My strategy in this survey of Hayek's work is to seek the unifying wellspring of his thought in his conception of the mind and in his account of the nature and limits of human knowledge. My argument will be that Hayek's general philosophy—a highly distinctive development of post-Kantian critical philosophy—informs and shapes his contributions to a variety of academic disciplines (jurisprudence and social philosophy as much as economic theory and the history of ideas), and Hayek's philosophy does so in ways that have been persistently neglected or misunderstood. In particular, Hayek's account of the structure of the mind, of the nature and limits of human knowledge, and of the use and abuse of reason in human life pervades his writings down to their last details, and gives to his work over the years and across many disciplinary boundaries the character of a coherent system. We can see the structure of Hayek's system of ideas and we can realize its capacity to yield an integrated view of man and society only when we have adequately specified its philosophical foundations. It is only once we have grasped these philosophical foundations of his thought, again, that we may fully appreciate his originality as a thinker and the measure of his achievement as a social theorist.
Overview of Topics Covered in This Essay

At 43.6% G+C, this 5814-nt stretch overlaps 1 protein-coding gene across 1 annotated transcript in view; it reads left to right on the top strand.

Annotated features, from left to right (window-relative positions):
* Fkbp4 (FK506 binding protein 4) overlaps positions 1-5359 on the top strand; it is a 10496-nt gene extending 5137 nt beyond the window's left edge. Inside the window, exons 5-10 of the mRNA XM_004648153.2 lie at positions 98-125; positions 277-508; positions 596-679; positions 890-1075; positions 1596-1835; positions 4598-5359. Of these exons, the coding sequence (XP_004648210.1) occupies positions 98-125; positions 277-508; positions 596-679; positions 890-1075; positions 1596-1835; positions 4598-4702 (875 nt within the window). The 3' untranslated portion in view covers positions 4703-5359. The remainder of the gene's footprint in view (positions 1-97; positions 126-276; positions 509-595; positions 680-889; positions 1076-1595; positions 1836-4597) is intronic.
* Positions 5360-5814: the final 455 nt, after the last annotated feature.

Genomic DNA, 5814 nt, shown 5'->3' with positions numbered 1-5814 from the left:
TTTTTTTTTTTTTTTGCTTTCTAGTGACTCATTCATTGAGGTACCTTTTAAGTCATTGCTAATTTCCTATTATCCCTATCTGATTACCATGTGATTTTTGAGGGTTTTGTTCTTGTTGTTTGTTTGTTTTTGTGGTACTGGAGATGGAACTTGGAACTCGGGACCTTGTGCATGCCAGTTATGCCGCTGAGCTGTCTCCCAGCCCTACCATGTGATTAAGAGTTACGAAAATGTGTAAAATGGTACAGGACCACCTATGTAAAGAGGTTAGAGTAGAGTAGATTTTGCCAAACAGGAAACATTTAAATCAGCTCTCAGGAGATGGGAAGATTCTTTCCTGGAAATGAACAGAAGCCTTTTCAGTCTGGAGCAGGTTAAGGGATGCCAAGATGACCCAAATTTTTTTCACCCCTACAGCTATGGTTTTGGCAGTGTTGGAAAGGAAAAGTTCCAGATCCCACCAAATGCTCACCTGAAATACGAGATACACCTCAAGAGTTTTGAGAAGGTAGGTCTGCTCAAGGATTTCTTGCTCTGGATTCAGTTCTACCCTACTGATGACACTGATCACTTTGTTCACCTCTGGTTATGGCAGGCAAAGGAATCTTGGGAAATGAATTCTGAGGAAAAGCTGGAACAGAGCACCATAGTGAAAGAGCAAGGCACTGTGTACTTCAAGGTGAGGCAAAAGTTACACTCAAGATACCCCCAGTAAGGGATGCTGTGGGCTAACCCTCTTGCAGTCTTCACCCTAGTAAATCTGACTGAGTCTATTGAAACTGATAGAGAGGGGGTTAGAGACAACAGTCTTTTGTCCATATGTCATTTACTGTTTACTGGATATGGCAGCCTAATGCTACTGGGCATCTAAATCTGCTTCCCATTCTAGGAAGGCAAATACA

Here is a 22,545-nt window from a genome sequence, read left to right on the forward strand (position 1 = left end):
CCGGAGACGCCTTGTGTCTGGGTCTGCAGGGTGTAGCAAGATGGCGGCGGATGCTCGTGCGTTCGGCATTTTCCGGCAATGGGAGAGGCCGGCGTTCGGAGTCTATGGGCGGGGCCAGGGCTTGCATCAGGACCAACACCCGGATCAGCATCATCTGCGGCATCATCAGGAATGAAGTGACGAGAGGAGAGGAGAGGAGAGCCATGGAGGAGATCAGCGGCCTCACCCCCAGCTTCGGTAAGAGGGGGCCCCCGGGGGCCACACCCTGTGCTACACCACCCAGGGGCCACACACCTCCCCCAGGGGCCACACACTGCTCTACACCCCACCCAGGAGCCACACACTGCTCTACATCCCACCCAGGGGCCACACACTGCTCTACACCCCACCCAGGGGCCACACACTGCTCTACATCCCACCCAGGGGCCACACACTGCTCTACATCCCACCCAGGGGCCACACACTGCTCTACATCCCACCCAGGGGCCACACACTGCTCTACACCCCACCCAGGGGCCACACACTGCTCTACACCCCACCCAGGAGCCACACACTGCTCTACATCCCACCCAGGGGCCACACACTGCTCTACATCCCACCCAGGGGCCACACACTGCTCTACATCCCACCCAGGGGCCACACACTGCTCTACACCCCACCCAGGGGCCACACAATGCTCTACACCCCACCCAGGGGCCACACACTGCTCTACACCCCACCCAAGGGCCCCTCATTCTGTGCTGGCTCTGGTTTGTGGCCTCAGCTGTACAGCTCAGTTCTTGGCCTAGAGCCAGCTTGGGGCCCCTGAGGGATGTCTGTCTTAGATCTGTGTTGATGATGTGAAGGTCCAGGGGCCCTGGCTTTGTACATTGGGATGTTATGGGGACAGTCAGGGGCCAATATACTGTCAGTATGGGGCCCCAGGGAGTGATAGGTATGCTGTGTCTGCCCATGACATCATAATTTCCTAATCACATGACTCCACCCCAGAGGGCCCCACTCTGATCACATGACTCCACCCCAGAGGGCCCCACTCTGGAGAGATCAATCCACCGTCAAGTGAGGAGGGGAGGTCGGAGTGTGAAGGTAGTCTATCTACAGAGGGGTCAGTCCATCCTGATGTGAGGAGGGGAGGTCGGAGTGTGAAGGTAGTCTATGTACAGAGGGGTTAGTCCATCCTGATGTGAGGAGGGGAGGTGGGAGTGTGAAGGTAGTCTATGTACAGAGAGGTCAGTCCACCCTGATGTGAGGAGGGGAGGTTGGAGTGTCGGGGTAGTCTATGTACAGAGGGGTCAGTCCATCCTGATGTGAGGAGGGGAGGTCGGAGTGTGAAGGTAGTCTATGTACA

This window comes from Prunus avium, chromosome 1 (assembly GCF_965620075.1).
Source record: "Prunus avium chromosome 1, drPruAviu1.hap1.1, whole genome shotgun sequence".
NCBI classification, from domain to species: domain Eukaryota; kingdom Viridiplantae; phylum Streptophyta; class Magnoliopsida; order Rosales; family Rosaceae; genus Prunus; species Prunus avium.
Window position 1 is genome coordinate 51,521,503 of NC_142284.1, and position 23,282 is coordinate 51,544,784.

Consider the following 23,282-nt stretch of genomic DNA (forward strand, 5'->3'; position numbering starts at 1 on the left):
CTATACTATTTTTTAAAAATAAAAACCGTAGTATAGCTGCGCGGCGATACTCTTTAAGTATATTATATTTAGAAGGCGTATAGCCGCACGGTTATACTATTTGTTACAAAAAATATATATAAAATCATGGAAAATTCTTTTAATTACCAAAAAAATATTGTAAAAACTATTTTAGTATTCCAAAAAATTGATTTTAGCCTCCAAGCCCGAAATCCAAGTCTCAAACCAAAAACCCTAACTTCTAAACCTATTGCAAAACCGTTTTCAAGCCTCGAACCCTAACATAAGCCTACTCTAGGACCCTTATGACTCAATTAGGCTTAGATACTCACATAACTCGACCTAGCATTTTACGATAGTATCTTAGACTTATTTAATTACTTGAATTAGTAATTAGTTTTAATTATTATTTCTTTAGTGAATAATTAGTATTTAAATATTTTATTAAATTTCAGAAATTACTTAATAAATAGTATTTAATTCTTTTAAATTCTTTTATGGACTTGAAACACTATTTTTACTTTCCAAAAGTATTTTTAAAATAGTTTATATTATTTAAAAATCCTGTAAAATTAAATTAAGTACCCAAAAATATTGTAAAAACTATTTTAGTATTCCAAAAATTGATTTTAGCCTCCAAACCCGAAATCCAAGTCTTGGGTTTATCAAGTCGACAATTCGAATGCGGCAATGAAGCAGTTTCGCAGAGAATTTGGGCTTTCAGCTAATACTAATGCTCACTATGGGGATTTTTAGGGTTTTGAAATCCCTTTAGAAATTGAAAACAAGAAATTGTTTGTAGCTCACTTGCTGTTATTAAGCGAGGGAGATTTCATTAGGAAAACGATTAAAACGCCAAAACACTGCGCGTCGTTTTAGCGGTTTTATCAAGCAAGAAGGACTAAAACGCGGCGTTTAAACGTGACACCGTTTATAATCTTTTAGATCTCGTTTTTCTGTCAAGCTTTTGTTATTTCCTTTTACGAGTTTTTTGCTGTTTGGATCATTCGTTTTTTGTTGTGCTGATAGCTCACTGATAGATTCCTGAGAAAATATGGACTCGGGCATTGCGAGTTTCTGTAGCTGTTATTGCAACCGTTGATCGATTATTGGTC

I begin my survey by examining briefly the chief claims Hayek makes in his centrally important but sadly neglected treatise in theoretical psychology, The Sensory Order (1952), where he most systematically and explicitly develops his account of the mind and of human knowledge. Having set out the principal features of Hayek's view of the mind and of the forms of human knowledge, I shall try to show how these conceptions inform his account of a spontaneous order in society, and how they condition his distinction between ‘economy’ and ‘catallaxy,’ his elaboration of the argument about economic calculation under socialism, and his distinctive position as to the appropriate theory and methods for economics. I proceed then to examine how Hayek applies his general philosophy to the relations of individual liberty with the rule of law. In the course of this survey I will canvass some of the most important criticisms of Hayek's system, concentrating particularly on the claim that his conception of a spontaneous order in society is unclear, and his use of it objectionable. It is often argued that, when taken in conjunction with its twin idea of cultural evolution by the natural selection of rival social practices, the idea of spontaneous social order has a conservative rather than any liberal or libertarian implication, since it appears to entail blind submission to the result of any unplanned social process. Against this criticism, which expresses the common view that Hayek's political thought is an unstable compound of conservative or traditionalist and liberal or libertarian elements, I will argue that the idea of spontaneous social order in Hayek's work is best seen as a value-free explanatory notion and that invoking this idea illuminates rather than undermines the bases for the commitment to liberty.1a